What's the Difference Between a Furnace and a Heat Pump?

by Team HomeServe
water heater

We rely on our HVAC systems to keep us warm in the winter. Both heat pumps and furnaces are up to the job — but what’s the difference between these two systems?

Understanding the advantages and drawbacks of both heating methods can help you choose the best option for your home and climate.

What Is a Furnace?

A furnace is a component of an HVAC system that generates heat inside a sealed unit. Many modern domestic furnaces run on gas, electricity or a combination of both, but some use alternative energy sources like oil. Combustion creates hot air that passes through vents into your living space, and a separate vent allows cold air to pass into the furnace to be heated.

What Is a Heat Pump?

A heat pump transfers heat from outside to inside your home during colder weather. Heat pumps contain compressed refrigerant, a type of gas that absorbs heat and transfers it to a heat exchanger to warm your home. As the heat transfers to the heat exchanger, the refrigerant cools down, allowing it to absorb more heat.

Heat pumps can also reverse this process in cooling mode, transferring heat from inside your home to the outside and cooling your living space down. Therefore, a heat pump could be an excellent alternative to a regular air conditioner in mild climates.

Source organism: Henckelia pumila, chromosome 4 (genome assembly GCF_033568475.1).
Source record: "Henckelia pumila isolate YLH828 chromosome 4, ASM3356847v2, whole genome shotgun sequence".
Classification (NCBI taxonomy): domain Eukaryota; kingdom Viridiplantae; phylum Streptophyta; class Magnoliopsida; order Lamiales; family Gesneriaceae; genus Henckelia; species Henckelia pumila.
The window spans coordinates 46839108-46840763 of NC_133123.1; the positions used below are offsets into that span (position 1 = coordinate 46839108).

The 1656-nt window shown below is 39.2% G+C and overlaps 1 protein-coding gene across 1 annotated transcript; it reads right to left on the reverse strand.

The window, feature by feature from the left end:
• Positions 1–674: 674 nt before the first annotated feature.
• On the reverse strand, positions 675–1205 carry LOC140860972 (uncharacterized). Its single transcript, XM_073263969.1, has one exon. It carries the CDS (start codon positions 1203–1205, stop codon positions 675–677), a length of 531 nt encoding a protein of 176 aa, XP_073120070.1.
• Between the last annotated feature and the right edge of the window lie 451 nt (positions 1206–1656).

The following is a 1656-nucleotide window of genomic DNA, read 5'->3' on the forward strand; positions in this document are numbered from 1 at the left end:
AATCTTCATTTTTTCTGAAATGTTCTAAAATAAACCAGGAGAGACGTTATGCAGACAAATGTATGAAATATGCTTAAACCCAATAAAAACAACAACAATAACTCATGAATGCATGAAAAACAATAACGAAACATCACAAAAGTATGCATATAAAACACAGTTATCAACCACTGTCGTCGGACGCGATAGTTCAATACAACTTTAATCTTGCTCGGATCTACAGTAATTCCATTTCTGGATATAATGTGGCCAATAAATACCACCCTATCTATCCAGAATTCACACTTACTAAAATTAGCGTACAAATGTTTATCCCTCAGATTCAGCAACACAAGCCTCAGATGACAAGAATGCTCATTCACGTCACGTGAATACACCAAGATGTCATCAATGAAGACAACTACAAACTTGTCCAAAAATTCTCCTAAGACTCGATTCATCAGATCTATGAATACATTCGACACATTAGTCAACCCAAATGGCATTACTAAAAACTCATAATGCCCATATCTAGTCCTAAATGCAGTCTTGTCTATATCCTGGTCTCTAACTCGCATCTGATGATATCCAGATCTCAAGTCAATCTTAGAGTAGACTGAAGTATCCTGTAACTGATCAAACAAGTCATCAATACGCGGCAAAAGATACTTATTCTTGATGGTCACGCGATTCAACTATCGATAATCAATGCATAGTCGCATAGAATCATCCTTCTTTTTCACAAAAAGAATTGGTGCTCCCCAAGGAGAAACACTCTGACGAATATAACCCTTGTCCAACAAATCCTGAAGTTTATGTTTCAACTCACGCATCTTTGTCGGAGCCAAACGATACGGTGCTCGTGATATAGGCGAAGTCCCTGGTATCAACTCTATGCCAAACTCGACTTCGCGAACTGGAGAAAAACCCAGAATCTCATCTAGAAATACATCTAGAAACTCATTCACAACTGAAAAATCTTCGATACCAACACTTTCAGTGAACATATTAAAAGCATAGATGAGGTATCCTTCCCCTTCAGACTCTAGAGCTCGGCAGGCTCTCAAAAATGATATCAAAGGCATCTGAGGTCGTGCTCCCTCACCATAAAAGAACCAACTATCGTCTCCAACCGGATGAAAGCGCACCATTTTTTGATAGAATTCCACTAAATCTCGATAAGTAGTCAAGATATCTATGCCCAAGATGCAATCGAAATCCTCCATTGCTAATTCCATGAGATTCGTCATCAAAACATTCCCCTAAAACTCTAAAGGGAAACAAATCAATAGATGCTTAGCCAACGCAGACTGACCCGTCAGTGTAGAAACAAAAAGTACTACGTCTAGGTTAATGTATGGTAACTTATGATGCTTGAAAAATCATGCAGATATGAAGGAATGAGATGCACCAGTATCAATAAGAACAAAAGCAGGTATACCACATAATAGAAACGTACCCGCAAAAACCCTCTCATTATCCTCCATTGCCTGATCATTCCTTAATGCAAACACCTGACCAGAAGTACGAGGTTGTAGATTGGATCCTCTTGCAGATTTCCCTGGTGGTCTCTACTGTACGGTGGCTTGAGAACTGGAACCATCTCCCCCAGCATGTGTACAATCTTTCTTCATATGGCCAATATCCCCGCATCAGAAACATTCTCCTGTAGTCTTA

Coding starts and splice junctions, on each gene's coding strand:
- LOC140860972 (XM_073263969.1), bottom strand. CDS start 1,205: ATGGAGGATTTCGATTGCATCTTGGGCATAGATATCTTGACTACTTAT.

There are several types of heat pumps. The most common is an air-source heat pump that transfers heat from the air outside your home. A ground-source heat pump absorbs heat from the earth, and a water-source heat pump draws heat from a body of water.

Energy efficient heat pump with a sun flare

What's the Difference Between a Furnace and a Heat Pump?

The primary difference between a furnace and a heat pump is that a furnace acts as a heat source. Heat pumps don't generate heat. Instead, they transfer heat from one place to another. Another key difference is that many heat pumps can also cool your home down, performing the same jobs as a heater and air conditioner in one unit.

Heat pumps run on electricity and are often more energy-efficient than furnaces, especially if you don't have a natural gas supply. However, a heat pump may not heat your home as effectively as a furnace if you live in a colder climate.